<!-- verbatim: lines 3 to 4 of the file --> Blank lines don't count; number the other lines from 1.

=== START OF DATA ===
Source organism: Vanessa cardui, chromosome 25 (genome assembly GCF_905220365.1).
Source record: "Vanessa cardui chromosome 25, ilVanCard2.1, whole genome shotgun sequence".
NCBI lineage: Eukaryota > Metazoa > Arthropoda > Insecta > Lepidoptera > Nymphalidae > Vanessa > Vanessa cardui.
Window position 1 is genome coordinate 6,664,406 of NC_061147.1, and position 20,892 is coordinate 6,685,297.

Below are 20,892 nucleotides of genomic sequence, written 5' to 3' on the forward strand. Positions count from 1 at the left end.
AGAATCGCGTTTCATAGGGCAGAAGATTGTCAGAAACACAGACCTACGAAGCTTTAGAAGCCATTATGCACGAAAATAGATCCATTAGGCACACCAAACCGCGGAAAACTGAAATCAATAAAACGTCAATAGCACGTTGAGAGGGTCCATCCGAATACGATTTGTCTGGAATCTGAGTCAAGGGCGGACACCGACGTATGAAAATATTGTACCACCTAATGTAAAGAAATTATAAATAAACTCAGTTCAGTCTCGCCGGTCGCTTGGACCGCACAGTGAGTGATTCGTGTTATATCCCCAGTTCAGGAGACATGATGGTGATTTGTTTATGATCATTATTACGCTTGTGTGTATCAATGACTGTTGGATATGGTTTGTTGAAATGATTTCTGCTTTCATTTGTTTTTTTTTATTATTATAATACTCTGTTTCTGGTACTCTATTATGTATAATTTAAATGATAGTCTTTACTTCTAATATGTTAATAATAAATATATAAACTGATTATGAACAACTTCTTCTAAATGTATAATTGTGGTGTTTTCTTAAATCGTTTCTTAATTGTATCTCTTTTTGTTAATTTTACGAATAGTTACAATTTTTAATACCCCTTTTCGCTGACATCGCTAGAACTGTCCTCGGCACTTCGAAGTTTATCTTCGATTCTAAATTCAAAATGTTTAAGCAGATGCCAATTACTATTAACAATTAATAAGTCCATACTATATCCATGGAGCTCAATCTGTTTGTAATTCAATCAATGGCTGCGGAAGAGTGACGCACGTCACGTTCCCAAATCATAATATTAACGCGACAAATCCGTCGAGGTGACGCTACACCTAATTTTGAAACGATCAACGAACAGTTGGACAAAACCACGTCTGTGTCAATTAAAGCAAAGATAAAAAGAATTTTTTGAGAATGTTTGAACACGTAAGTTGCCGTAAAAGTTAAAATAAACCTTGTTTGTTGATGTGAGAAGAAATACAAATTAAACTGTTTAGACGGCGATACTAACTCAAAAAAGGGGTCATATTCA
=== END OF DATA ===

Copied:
NCBI lineage: Eukaryota > Metazoa > Arthropoda > Insecta > Lepidoptera > Nymphalidae > Vanessa > Vanessa cardui.
Window position 1 is genome coordinate 6,664,406 of NC_061147.1, and position 20,892 is coordinate 6,685,297.